‘Existential’ threats are all around. Confused? Listen to the beagle

Snoopy sits on his kennel, staring into the middle distance. A thought bubble above his head reads: “Where am I going? What am I doing? What is the meaning of life?”

Listen to the beagle, for he ponders existentialism in a nutshell. Every philosopher has a different take on the term. Consensus hovers around the mystery of human experience, or canine as the case may be. Why are we here – that is the ultimate question.

Snoopy the dog in the long-running comic strip Peanuts, by Charles M. Schulz, ponders the meaning of life.

To quote Calvin – the comic-strip kid, not the theologian: “I don’t understand this business about death. If we’re just going to die, what’s the point of even living?” The question is posed to Hobbes, his make-believe tiger. Together, as a final panel, the pair gawks at the horizon. Whatever happened to punchlines?

Dictionary.com, an online lexicon, gave existential its Word of the Year back in 2019, even before COVID-19 magnified the label. Citizens were asked to define the term. Responses ranged from “to be” to “doing more than just paying bills”.

Thanks to a recent email from reader James Nicol, focus fell on the word: “When it comes to existential, dictionaries tend to refer to Jean-Paul Sartre. Yet lately, ‘existential threat’ seems simply to be making an adjective of the word existence. What do you think?”

James, you may be right. As numbers escalate, both injections and infections, talk of existence has infused the modern forum. Shadows have sharpened. The great counterweight of life sits upon our thoughts. To some degree, all of us are Snoopy, taking our allotted time outside, wondering where this masquerade is heading.

To some degree, all of us are Snoopy, taking our allotted time outside, wondering where this masquerade is heading.

Fearing death, however, is not the same as questioning life – just as existential is the examination of existence as opposed to a description of one’s pulse activity. An existential crisis, by definition, should echo Calvin’s quandary. Why are we here? What do we do with our brief candle?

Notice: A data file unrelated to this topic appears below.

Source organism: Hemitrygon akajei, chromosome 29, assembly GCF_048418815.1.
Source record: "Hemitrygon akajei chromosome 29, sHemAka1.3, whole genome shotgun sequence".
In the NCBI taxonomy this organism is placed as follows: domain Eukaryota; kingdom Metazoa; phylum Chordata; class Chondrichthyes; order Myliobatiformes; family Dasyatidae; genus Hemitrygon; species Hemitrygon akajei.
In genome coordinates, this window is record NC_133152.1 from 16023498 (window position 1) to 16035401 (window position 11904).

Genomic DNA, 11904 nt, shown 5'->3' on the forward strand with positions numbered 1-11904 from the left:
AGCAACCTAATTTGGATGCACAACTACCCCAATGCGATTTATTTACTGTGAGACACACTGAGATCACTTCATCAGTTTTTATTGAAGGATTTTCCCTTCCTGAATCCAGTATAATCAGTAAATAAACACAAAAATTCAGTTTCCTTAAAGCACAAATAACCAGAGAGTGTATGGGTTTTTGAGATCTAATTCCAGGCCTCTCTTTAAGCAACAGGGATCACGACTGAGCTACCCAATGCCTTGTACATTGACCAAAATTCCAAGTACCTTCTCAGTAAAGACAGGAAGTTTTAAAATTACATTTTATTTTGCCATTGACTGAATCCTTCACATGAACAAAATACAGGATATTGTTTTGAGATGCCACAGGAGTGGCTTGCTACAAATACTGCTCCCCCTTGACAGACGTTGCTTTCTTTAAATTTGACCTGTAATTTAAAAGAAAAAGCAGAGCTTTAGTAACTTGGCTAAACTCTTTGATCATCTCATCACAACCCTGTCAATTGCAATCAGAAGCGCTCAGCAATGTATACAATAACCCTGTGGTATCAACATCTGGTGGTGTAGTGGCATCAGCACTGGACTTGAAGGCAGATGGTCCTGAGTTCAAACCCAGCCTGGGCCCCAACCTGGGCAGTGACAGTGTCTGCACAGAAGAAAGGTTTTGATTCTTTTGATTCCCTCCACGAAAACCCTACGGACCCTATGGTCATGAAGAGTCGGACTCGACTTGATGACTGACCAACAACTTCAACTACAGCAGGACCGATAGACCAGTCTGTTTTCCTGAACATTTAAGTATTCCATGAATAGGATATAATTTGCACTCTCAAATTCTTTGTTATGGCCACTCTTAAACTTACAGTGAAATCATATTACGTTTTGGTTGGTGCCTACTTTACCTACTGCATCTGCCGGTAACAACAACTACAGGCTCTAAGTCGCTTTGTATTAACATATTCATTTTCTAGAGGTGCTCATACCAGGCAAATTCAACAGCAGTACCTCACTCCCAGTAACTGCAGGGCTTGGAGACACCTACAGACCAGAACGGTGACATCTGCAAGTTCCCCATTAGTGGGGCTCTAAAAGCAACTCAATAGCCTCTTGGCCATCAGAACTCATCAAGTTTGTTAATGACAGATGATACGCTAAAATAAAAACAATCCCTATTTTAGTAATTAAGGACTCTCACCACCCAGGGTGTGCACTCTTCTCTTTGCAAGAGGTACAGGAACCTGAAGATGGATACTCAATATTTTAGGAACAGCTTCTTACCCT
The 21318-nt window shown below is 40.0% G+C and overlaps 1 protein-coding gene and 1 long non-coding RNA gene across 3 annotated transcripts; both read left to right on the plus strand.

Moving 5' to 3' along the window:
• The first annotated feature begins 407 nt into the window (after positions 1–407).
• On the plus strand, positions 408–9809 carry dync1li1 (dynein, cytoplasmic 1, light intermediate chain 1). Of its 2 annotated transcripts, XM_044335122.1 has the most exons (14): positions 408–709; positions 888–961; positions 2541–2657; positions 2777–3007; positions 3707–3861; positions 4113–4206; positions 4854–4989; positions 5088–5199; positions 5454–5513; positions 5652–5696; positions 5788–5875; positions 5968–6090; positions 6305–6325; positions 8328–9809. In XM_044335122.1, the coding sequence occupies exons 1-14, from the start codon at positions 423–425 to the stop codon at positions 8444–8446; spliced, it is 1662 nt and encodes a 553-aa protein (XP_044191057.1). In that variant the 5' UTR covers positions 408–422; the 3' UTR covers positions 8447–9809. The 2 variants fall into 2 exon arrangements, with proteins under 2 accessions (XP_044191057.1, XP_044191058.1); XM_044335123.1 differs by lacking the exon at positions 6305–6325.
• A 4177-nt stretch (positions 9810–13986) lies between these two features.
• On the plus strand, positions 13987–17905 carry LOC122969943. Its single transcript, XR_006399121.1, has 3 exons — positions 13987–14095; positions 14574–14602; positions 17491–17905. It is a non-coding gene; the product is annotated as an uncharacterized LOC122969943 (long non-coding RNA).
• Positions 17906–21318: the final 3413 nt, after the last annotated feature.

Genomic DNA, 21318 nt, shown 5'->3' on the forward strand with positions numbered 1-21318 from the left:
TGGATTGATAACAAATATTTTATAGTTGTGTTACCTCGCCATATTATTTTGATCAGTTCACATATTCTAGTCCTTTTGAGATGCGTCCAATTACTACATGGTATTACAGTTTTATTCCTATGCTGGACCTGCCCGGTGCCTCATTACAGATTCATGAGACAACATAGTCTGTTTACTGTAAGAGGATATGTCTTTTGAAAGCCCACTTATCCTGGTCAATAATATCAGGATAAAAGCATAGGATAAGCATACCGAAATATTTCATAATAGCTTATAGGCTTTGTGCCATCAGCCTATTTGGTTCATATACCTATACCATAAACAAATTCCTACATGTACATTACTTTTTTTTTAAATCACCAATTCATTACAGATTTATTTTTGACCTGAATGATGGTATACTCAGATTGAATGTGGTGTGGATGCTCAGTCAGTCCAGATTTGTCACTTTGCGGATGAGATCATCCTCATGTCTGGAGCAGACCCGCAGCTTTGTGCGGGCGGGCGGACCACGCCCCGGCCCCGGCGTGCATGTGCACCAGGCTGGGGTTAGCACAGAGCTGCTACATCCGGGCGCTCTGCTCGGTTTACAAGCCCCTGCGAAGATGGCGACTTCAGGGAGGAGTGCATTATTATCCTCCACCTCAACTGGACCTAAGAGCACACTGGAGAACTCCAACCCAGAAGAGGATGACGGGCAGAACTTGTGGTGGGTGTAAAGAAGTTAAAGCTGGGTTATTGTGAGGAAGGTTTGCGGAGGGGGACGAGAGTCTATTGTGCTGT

David Astle ponders the meaning of “existential crisis”.Credit:Jo Gay

It’s big stuff. Hence, the fancy word, coined 75 years ago by a Parisian playwright who wasn’t Jean-Paul Sartre. Instead, Gabriel Marcel published his opus, The Mystery of Being, in 1951, using the term widely within.

Though Sartre, a contemporary, made the neologism his signature, causing philosophy to turn back in on itself, to capture that destabilising gaze in the bathroom mirror. Indeed, Sartre left me spinning with: “One always dies too soon or too late. And yet, life is there, finished: the line is drawn, and it must all be added up. You are nothing other than your life.”

The words embody the enigma of being here. The opaque aim of it. Humans have grappled with The Grand Why since the cave. The ultimate puzzle generates religion and philosophy, though lately the word has wandered.

Apparently, due to the rise of streaming, Hollywood faces an existential crisis, claims the Financial Times. This somehow suggests the concerns of industry now eclipse those of the individual, or share equal billing. Industry and politics, as back in February, when ABC’s Laura Tingle wrote “how we face even more existential threats than normal”.

She itemises coronavirus, climate change, and Treasury’s dwindling surplus. Each stressor puts life under the microscope, true, though perhaps in terms of commercial resets and cabinet backflips rather than the classic Sartre reverie.

Yet maybe the crux of modern life is less about the navel and more about the global, as we seek to redeem order from this Delta shemozzle, nurse Mother Earth out of her swelter, protect the vulnerable, create fairer tax, or watch a brand-new Hollywood release in our living room, as we continue to investigate the colossal why of living in the first place.

davidastle.com

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